January 20, 2014.
Lecture 3 – WAR
Montgomery McFate.Anthropology and Counterinsurgency: The Strange Story of their
• What is McFate’s purpose and justification for writing this essay?
o Produce cultural knowledge of the “enemy”; counterinsurgents
• What is “insurgency”?
o Armed rebellion; uprising; of a political and ideological nature
o Against current social order
o “Cool” as opposed to “hot”
o E.g., Vietnam/Viet Cong
o Every super power has something to do with some kind of counterinsurgency
• Two examples of US military ethnocentrism?
o US monitoring Japanese signals during WW2; couldn’t believe Japan would be
so irrational as to attack Pearl Harbour
o India detonating nuclear bombs underground during testing; “Only we do that,
how could they!”
• What is “mirror imaging”?
o Assuming your opponent will act the way you act and trying to predict their next
move based on this
o Key factor of the ethnocentrism in the US military
• What does “nuts and huts” refer to?
o Derogatory term used amongst US military personnel for anthropology or
o Also “tits and spears”
o Used at Westpoint, one of the most prestigious military academies in the USA
• What is the National Security Council?
o She mentions anthropologists having no sway with the NSC, but they should
o Consists of a few dozen people; one of the most “important” systems in US
o The elite of the elite in military and politics
o The council that takes over if war or crisis breaks out so that there is no order; no
acting president or cohesive government
o CFR: council of/on? foreign relations; first step to NSC
o Both councils set major policy
• What is the Powell-Weinberger doctrine?
o To stick to asymmetrical warfare; overwhelming military power to combat
opponents; only engage in warfare where the US will be the clear winner
o No more “unconventional” wars; after massive failure in Vietnam
o Anthropology could have a softening effect on this idea
• What is the problem with the US military code?
o Revised during the Cold War era and constructed for that kind of expected war i.e., Powers of “European heritage” going against each other/fighting in
similar ways; culturally similar
• The US army was not defeated on the battlefield in Vietnam, claimed the US colonel.
Why did the North Vietnamese colonel reply to the US colonel, “That may be so, but it is
also irrelevant”?And why is this the same for Iraq?
• How does the British approach to counterinsurgency differ from the US?
o British approach is based on deep cultural knowledge and intelligence; they dealt
with it in excess both through colonialism as well as in conflicts with Northern
o As little policing and monitoring as possible; get the population to police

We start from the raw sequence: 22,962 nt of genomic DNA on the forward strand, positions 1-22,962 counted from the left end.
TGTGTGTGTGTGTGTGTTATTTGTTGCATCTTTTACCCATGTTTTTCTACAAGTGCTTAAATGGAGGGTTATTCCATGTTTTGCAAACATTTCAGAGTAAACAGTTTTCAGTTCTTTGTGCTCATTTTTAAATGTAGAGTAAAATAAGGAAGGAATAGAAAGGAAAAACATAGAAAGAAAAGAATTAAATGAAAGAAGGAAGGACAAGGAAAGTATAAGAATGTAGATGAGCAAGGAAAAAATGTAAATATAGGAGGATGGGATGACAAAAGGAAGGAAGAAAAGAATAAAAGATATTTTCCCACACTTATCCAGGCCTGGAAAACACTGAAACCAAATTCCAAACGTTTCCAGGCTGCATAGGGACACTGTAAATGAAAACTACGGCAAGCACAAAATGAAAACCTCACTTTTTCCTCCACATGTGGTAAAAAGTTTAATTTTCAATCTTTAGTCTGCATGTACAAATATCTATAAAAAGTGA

themselves through education
• Why is anthropology not involved in US military considerations?
o Military personnel dismiss anthropology because it doesn’t use quantitative
methods; military science is all numbers and quantitative
o Found anthropology muddled and confused and couldn’t understand it
Post-modernist, ULTRAself-reflexive, “retreat into the Ivory Tower”
quality that anthropology took
• What was the role of anthropology in the colonial era?
o Malinowski’s paper Practical Knowledge
o Aiding super powers in understanding the people they were taking control of
In the long run aiding and abetting; but in the short-run possibly helping
mitigate the situation and save lives?
• Who was Sylvanus Morley? What did Franz Boas think of him?
o Recruited by US naval office to spy for them; was working in Mexico and knew
the country in great deal
o During WW1 Germany had worldwide operations and extremely
o Went looking for German submarines in SouthAmerica and didn’t find them but
returned with extreme details about every aspect of the places he explored
o Boas was completely against any use of anthropology for military purposes
Morley was very anglo, US born and raised? Whereas Boas was a Jewish
immigrant to Germany; in touch with the marginalized? Probably had
something to do with their opposing viewpoints.
• What were the military connections of the following anthropologists?
o Carleton Coon
American anthropologist immersed in all four “units” of anthro
Wrote lots of books
Worked mainly in NorthAfrica (Morocco, Nigeria, etc.)
By the time of WW2 he was leading teams of “insurgents”; bombing
German military operations?
o Tom Harrison
Worked in Bornea with guerilla fighters Insurgent during WW2 fighting Nazis and Fascists
o Cora Du Bois
Recruited by Office of War Information to organize resistance in Southeast
o Gregory Bateson
Son of William Bateson; prestigious scientific family
Operating in Burma
Rescue missions in enemy territory; producing anti-Jap